What does early postcolonial theory offer to an appraisal of films documenting the struggle between colonialists and native people of the Americas?
Postcolonial theory can be used to interrogate cinema beneath the pervasive shadow of European colonialism. This lens can be applied to films produced by both previously colonized nations and their former oppressors to achieve a contextualised appraisal of the impact of expansionism.
How Tasty Was My Little Frenchman (1971) is layered with notions of cultural superiority and questions of morality that are never really resolved, as an assortment of aggressors wrestle for control of the traditional Tupinamba territories in a convoluted documentary-style narrative.
In Colonialism, Racism and Representation, Stam and Spence examine how an early postcolonial paradigm emerged during the 1970s, as theorists began to acknowledge the pervasive racism saturating western screens. However, they note that despite this new consciousness, texts such as Slow Fade to Black (1977), The Only Good Indian (1972) and The Latin Image (1977), failed to probe the damaging and deficient depictions of indigene with comprehensive textual analysis (1985, p.634).
Stam and Spence emphasize that anodyne images of marginalised groups is “inadequate and fraught with methodological dangers” (1985, p.639) and highlight the need for an approach which challenges “the specifically cinematic dimensions of the films” (1985, p.634). They pledge to address this in their essay.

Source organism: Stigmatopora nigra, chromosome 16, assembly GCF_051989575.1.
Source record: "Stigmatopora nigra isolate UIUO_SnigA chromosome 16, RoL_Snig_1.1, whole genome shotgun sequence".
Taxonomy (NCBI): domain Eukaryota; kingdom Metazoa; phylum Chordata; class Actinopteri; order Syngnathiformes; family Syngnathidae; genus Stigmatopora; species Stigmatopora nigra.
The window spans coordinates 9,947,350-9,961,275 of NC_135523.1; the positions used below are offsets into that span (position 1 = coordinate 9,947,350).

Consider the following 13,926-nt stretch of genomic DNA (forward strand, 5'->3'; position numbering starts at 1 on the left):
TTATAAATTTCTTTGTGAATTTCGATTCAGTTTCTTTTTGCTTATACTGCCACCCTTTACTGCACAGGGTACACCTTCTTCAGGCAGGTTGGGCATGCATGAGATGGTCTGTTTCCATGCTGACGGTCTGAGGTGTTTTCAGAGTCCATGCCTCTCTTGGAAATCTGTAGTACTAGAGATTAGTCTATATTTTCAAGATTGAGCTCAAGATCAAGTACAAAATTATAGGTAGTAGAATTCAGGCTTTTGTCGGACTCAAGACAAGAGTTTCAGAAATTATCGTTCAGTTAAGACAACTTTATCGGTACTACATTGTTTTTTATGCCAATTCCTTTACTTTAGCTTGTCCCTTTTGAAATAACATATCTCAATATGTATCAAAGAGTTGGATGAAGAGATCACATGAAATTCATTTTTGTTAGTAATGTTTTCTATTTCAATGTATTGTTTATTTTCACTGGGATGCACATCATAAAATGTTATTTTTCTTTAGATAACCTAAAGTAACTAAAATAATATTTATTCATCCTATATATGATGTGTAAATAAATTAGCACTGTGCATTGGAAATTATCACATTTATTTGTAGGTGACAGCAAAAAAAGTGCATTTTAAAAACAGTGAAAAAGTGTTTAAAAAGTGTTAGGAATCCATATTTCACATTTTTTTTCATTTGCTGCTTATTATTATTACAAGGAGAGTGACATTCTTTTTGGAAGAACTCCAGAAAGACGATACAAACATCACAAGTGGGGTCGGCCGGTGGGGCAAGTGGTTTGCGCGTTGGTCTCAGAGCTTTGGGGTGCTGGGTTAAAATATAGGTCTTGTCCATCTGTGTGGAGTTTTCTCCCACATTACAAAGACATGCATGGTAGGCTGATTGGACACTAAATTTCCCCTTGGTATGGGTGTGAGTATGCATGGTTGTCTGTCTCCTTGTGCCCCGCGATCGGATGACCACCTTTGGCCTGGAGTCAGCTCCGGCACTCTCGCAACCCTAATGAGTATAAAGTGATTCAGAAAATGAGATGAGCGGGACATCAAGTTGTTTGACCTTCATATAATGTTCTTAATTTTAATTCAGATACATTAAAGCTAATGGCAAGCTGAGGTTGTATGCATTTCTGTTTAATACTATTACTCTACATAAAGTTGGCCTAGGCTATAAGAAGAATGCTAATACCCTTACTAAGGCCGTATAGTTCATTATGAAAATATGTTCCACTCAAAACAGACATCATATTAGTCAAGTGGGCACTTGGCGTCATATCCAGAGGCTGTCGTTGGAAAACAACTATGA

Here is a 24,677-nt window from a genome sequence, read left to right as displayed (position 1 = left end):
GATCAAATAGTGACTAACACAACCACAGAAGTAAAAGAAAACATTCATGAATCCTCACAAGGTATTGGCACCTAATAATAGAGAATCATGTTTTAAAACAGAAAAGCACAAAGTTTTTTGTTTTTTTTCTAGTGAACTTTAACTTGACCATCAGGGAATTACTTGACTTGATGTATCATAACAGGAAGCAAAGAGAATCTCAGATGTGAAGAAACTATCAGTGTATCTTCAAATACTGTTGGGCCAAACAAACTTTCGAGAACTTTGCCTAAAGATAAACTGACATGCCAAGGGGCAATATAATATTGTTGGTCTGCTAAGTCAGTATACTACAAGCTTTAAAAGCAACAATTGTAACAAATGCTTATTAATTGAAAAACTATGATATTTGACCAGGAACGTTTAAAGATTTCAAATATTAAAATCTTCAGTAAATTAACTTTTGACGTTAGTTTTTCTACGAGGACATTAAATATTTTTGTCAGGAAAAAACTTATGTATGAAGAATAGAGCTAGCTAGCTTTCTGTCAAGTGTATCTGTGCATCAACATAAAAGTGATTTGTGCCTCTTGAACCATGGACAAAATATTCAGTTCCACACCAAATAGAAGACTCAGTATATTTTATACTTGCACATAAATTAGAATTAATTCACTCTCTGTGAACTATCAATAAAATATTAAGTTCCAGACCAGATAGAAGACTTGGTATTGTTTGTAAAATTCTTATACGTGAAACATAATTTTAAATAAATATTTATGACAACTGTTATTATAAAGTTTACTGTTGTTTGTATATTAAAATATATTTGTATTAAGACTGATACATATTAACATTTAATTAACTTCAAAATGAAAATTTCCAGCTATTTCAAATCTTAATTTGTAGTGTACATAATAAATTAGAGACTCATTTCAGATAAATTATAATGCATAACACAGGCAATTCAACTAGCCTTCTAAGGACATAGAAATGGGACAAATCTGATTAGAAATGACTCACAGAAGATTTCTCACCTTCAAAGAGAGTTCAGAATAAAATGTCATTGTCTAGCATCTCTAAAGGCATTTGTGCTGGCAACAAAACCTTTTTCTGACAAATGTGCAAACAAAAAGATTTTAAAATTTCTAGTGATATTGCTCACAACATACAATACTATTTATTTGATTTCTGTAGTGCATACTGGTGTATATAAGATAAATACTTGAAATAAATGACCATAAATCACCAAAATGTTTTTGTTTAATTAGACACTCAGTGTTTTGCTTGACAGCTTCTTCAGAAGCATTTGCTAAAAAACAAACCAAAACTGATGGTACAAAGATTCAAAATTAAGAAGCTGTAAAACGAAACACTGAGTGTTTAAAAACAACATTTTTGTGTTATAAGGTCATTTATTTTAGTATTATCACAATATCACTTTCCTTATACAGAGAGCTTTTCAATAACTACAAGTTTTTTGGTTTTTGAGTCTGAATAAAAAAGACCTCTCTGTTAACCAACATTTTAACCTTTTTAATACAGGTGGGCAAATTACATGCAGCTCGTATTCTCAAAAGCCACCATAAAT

They recognise that racial stereotypes are sometimes used deliberately to expose ignorance and raise questions about Western perspectives (Stam and Spence, 1985). How Tasty Was My Little Frenchman asks viewers to confront assumptions about practices like cannibalism and human sacrifice, which are perceived as bestial by most Europeans. Whilst the Tupinamba are portrayed as neither entirely pure nor virtuous, both the French traders and the French slave refer to them as ‘savages’. Without fully exploring the significance of ancient rituals, the film is skewed to the viewpoint of Western colonisers.
Nevertheless, in contrast to classic American Westerns such as Stagecoach, where the Apache are pushed to the periphery and characterised as hostile forces “encircling” the Western heroes (Stam and Spence, 1985, p.641), the majority of Santos’s film takes place at the Tupinamba camp and surrounding forest. Ironically, although the colonialist gaze is channelled through the French slave, in the world of this film, the French and Portuguese are palpably visualised as the intruders. As the Frenchman, washed up on the Brazilian shore, traverses the coastline, a low-angle over-the-shoulder shot of a Tupiniquin man watching him from behind a barricade reinforces the indigenous perspective of the European outsiders.
Stam and Spence also remind us that the soundtrack can play a powerful role in the “cultural positioning of the spectator” (1985, p.645). As the opening credits roll to the rhythmic high cries and calls of a tribal ceremony, we see a collage of European drawings of the Tupinambas killing and eating a Caucasian man. This blend of sounds and images creates an uncomfortable atmosphere drawing association with ‘savagery’ and ‘primitiveness’. This frame of reference is reinforced as quotes from European settlers and historians, appear on screen describing the tribe as ‘barbarians.’
However, at the denouement, just as the Frenchman has been killed and eaten, a text insert references the horrific massacre of the indigenous people resonating with the Frenchman’s last words: “my people will avenge me”, leaving audiences with an ambiguous message.
Stam, R and Spence, L. (1985) ‘Colonialism, Racism and Representation: An Introduction’, in Nichols, B. (ed.) Movies and Methods Vol II. Berkeley and Los Angeles: University of California Press, pp. 632 – 649.